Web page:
Ethylene chlorohydrin




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Chlorohydrin Hepatic fatty acid conjugation

Time:2015/11/25 8:12:24

Degradation of chlorohydrin by wild type and mutants of Pseudomonas putida US2

A strain of Pseudomonas putida was isolated that was able to degrade chlorohydrin. The degradation proceeded via 2-chloroacetaldehyde and chloroacetate to glycolate. In crude extracts the enzymes for this degradation pathway could be detected. All enzymes proved to be inducible. The dehalogenase that catalyzed the dehalogenation of chloroacetate to glycolate was further characterized. It consisted of a single polypeptide chain with a molecular mass of 28 kDa. After induction the dehalogenase was expressed at a high level. In a mutant resistant to high concentrations of chlorohydrin the dehalogenase was no longer expressed. The mechanism of resistance seemed to be due to the inability to convert chloroacetate and export of this compound out of the cell.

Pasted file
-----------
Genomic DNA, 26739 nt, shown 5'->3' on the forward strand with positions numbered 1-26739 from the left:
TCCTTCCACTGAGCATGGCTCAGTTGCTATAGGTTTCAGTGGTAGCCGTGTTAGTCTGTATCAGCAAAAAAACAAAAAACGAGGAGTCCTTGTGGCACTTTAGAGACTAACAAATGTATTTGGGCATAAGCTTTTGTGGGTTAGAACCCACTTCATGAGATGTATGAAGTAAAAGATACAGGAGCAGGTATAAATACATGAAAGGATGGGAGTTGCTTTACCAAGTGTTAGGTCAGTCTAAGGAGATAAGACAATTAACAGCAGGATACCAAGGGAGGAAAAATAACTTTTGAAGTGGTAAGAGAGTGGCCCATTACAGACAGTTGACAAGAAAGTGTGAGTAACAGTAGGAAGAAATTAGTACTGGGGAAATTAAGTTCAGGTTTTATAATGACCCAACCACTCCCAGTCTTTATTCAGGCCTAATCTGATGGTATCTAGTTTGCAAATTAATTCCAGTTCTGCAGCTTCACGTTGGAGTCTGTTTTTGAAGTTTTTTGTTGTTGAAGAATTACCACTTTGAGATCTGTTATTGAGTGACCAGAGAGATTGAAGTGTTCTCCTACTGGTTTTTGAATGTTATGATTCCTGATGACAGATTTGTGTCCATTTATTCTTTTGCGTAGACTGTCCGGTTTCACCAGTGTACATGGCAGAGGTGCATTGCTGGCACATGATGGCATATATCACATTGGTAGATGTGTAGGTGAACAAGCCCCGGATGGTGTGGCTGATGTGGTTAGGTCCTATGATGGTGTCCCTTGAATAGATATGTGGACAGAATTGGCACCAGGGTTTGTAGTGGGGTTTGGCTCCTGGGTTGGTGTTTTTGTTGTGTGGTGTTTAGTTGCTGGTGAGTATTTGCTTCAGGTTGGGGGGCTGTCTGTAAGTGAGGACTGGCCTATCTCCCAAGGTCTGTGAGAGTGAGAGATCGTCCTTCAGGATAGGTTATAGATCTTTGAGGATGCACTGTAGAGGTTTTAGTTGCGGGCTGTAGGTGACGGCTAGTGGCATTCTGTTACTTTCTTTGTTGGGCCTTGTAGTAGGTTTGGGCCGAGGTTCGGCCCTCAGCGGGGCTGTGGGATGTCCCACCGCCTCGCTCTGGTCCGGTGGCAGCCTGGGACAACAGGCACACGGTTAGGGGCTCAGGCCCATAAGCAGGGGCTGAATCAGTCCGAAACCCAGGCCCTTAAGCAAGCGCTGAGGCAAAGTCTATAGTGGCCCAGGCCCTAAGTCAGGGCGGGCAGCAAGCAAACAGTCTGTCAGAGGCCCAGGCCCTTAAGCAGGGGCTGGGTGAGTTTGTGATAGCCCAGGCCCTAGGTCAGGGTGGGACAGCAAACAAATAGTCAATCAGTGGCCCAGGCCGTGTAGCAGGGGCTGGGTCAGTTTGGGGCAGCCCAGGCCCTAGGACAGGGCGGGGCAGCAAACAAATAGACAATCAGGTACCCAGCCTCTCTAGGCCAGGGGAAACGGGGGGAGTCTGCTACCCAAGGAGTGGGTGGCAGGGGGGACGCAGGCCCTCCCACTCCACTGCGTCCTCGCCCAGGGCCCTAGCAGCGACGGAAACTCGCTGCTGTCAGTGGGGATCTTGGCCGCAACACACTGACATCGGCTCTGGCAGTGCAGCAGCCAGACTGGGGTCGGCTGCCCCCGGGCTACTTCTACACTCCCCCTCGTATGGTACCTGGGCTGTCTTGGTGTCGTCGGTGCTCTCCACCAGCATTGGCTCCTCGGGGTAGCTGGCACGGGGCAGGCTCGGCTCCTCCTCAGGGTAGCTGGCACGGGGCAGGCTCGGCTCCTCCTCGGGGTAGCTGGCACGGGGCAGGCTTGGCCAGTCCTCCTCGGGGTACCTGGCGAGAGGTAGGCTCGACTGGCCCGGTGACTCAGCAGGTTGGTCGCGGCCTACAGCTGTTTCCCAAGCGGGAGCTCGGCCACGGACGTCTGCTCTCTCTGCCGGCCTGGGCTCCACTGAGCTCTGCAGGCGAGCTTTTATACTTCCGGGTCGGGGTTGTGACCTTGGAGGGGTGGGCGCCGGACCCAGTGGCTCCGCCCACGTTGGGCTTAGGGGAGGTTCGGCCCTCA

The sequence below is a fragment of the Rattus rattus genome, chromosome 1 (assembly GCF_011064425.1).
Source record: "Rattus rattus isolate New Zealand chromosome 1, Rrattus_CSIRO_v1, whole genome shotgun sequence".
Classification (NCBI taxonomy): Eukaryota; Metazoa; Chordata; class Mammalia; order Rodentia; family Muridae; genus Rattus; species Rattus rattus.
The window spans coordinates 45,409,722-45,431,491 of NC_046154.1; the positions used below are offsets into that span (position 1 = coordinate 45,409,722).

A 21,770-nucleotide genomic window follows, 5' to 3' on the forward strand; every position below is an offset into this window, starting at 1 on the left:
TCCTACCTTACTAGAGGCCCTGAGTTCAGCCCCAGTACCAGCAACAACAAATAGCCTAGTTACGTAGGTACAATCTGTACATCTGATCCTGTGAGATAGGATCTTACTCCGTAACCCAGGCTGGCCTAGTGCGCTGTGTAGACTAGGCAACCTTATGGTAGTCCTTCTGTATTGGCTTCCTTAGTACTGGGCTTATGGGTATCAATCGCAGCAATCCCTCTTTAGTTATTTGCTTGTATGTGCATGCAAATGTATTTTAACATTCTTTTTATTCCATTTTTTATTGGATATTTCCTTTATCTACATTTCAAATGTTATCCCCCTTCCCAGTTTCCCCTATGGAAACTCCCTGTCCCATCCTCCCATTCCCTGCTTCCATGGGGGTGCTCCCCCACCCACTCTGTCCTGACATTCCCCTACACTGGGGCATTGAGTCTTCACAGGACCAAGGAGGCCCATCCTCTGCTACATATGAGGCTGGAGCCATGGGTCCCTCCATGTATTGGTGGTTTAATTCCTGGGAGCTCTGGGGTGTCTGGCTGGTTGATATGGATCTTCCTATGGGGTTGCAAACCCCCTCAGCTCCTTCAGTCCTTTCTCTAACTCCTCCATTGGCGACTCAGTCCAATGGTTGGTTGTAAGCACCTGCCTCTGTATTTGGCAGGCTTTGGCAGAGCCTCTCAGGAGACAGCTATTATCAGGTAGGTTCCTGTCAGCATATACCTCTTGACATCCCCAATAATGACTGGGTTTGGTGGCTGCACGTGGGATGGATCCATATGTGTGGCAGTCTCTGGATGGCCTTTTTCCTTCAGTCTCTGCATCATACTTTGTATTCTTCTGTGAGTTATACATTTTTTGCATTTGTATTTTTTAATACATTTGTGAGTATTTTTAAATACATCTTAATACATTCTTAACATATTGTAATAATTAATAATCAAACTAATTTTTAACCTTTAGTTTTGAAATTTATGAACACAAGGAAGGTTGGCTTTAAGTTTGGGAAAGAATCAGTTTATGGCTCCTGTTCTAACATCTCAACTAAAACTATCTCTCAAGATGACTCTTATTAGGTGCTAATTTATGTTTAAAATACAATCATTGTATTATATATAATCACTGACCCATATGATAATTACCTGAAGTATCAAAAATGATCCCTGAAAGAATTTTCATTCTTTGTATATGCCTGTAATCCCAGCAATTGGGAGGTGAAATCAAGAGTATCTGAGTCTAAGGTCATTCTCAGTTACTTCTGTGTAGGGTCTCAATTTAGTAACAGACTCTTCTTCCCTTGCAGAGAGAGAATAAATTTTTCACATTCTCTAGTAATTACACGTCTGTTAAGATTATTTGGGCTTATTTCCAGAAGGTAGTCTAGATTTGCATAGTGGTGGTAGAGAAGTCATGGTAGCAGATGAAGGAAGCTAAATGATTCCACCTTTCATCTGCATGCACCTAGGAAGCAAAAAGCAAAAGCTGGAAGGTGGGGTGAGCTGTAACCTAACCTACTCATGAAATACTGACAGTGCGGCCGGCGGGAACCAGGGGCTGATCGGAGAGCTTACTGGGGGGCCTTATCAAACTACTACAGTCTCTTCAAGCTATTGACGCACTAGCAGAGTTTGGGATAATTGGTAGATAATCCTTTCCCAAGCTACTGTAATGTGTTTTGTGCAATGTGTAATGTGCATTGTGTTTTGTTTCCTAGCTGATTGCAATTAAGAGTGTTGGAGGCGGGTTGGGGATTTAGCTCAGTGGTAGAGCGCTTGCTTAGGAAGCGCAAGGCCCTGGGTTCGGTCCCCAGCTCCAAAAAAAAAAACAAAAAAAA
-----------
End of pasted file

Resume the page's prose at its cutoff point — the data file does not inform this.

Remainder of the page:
Hepatic fatty acid conjugation of chlorohydrin and 2-bromoethanol in rats

To study the formation of fatty acid conjugates of chlorohydrin (2-CE) and 2-bromoethanol (2-BE), rats were administered (by gavage) 50 mg/kg of 2-CE and 2-BE in mineral oil and sacrificed on fifth day of the treatment. Hepatic microsomal lipids were extracted, and the fatty acid esters were separated by preparative thin-layer chromotography. The ester fraction was further purified by reverse-phase, high-performance liquid chromatography and analyzed by ammonia chemical ionization mass spectrometry. Pseudomolecular ions (M + NH4+, base peak) at m/z 336/338, 362/364, and 364/366 in a ratio of 3:1 and 380/382 and 408/410 in a ratio of 1:1 confirmed the in vivo formation of 2-chloroethyl palmitate, 2-chloroethyl oleate, 2-chloroethyl stearate, 2-bromoethyl palmitate, and 2-bromoethyl stearate, respectively. These results demonstrate the formation of fatty acid conjugates of 2-CE and 2-BE in vivo. These fatty acid conjugates may be retained in the body for a longer time and cause toxic manifestations.